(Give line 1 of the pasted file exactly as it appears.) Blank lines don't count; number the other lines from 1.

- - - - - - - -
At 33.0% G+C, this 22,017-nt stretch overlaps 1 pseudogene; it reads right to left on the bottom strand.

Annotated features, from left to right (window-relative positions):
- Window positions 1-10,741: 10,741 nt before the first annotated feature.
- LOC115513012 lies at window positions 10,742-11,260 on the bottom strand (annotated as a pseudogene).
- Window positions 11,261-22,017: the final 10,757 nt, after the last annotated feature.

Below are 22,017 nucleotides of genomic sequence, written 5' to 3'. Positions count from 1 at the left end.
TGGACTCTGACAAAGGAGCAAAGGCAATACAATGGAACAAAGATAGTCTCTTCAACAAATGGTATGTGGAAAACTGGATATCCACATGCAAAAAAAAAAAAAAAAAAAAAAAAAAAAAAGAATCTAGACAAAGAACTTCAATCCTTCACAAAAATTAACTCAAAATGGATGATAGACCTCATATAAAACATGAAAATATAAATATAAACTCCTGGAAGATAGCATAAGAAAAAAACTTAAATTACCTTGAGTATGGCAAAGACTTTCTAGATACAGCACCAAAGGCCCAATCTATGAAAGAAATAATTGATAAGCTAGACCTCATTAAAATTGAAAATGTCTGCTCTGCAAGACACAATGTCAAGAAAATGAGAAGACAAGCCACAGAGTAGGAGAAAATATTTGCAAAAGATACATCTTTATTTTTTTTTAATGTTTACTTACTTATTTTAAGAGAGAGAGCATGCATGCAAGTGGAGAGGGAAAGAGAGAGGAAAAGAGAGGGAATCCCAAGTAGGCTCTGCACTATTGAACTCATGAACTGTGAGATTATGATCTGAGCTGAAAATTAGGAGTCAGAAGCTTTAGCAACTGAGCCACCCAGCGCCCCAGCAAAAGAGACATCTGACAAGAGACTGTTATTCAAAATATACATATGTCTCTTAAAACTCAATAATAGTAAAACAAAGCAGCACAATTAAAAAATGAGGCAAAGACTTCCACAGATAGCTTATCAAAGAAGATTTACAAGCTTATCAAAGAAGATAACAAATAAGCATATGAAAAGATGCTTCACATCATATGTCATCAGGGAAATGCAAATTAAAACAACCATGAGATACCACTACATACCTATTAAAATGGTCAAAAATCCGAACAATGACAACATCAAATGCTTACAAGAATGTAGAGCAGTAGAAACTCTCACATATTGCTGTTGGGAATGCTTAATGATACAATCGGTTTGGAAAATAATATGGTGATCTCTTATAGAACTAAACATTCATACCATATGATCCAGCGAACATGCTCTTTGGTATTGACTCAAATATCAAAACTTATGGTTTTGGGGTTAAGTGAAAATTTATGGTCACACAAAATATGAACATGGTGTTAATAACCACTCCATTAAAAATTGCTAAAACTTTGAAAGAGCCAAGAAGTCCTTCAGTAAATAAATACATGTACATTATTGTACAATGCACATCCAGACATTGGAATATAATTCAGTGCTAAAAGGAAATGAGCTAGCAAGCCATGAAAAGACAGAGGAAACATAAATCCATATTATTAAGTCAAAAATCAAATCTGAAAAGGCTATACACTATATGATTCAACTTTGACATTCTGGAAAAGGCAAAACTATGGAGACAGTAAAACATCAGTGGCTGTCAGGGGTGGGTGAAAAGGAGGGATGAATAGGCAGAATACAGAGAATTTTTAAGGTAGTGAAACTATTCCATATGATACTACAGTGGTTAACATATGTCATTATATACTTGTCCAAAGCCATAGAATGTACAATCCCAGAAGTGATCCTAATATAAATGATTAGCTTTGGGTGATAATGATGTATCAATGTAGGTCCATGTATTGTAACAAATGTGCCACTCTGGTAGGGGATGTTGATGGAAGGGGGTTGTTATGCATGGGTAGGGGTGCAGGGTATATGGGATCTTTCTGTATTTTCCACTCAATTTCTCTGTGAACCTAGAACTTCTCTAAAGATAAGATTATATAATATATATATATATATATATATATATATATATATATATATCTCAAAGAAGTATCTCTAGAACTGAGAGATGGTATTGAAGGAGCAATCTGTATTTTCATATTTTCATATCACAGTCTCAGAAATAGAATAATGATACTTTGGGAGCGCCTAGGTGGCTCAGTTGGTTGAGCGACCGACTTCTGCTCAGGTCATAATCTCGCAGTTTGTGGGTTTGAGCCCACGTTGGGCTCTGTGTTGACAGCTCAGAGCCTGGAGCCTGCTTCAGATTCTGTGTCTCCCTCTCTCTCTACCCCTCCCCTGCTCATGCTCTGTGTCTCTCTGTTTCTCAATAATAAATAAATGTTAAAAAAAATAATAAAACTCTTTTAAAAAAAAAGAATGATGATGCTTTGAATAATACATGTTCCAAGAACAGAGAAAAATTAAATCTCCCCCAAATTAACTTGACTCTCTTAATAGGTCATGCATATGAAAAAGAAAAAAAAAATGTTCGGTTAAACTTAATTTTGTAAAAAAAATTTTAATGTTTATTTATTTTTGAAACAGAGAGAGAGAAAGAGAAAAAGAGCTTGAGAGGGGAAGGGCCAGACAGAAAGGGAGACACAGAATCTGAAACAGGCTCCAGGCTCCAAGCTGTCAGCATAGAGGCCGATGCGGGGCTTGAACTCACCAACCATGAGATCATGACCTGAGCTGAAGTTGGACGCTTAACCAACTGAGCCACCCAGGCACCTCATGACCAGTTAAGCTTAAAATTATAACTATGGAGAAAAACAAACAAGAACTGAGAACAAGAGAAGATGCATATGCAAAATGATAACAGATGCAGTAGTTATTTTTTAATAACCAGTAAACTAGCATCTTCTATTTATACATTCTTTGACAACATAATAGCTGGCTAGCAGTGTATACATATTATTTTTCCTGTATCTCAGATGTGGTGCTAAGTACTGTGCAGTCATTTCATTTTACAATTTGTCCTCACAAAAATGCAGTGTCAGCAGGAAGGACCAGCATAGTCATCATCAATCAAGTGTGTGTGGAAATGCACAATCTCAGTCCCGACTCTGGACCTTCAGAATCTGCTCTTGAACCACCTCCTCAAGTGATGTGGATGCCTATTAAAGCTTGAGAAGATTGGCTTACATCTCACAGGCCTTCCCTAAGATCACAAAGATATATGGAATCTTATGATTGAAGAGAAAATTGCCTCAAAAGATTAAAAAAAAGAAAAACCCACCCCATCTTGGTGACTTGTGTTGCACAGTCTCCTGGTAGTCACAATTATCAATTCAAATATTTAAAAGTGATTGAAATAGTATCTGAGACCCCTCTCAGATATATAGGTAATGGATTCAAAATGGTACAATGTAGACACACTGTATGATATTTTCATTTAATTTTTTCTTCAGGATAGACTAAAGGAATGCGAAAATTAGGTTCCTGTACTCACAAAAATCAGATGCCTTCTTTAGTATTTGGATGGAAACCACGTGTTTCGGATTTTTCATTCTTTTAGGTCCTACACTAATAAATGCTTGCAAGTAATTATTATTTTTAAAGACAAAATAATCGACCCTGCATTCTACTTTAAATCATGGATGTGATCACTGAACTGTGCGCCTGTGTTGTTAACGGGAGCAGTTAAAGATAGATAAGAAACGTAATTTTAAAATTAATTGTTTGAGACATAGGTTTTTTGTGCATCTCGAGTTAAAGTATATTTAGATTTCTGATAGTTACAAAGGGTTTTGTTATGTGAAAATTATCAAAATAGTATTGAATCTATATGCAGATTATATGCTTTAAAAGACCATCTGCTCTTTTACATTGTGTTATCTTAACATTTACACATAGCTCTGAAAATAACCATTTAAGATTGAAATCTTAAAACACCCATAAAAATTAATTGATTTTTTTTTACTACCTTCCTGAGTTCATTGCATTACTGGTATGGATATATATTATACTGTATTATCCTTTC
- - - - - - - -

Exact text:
At 33.0% G+C, this 22,017-nt stretch overlaps 1 pseudogene; it reads right to left on the bottom strand.